Let's Talk About Wanting More - Kathy Varol

Let’s Talk About Wanting More

wanting more

“Sadly, my cynical view is that human nature will always dictate that we want MORE. And this is true for those on the top.”

This was a comment in response to my blog post “Amazon, Tax Loopholes, and the Call for Responsible Business“. It’s a common refrain that I’ve found myself thinking many times. Without exception, this train of thought always bursts my “hope for the future” bubble and pulls me into an uninspired funk.

But this time,  I didn’t join in that same old refrain.

I caught myself before automatically nodding in agreement. Instead, I leaned in to inspect it, turn it over in my mind, and see what else was there.

The desire for “more” is something we all grapple with, whether we realize it or not.

We’re wired to seek progress and growth, both individually and collectively. This drives a lot of life satisfaction. Both progress and growth can be defined as a road to more—more accomplishments, more knowledge, more fill-in-the-blank. This desire for “more” makes sense. It feels like forward motion, and there’s nothing inherently wrong with that.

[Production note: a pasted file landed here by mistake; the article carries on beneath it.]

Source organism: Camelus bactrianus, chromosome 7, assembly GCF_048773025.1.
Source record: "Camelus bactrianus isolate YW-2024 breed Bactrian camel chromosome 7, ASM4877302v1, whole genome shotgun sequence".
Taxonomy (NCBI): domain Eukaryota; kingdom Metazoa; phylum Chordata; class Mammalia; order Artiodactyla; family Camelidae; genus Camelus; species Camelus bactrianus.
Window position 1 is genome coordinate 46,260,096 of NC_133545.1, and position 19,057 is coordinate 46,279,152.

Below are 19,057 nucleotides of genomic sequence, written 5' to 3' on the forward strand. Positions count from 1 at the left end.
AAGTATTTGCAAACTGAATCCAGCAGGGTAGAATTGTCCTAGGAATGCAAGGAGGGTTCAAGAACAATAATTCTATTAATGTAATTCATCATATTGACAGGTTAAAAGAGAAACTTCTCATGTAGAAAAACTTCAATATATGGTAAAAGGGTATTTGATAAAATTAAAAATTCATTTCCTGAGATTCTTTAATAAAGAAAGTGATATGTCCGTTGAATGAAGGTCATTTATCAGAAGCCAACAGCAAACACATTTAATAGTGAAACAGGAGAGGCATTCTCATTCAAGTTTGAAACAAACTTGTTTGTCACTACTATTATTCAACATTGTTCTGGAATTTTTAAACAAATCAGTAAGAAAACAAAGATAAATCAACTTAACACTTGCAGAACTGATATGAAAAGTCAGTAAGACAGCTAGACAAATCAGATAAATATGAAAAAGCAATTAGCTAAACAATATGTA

The pursuit of “more” can push us to achieve our goals and reach new heights.

Things get tricky when we anchor this desire solely in tangible achievements—like wealth, status, and possessions. To me, this misses the mark.

Just imagine if we shifted our focus of “always wanting more” away from accumulating stuff to the intangible things that are impossible to measure, but also happen to be what make life so much better. Like more love, connection, gratitude, contentment, peace, and understanding. How would that change the decisions we make, the things we value, the way we value ourselves?

How would that change the way we measure success and happiness?

It’s interesting to think about.

And let’s not forget that there’s a limit to how much “more” is actually better. Sometimes, excess can lead to negative consequences, even in the things we value most, like love. It’s like watering plants—if you overdo it, you end up drowning them.

So, where does that leave us? How do we reconcile our natural inclination for “more” with the recognition that sometimes less is actually more? Or sometimes we’re barking up the wrong “more” tree?

The key lies in finding a balance. It’s not about rejecting the pursuit of “more” altogether, but reframing it within a broader context of meaning and purpose. By embracing both the tangible and intangible dimensions of life, we can find more (see what I did there?) balance, fulfillment, and joy in the journey.

I’d love to hear your thoughts on this. Do you ever find yourself caught up in the pursuit of “more”? How does this manifest in you? And, how do you keep yourself grounded? Send me an email and let me know!

Looking forward to hearing from you!

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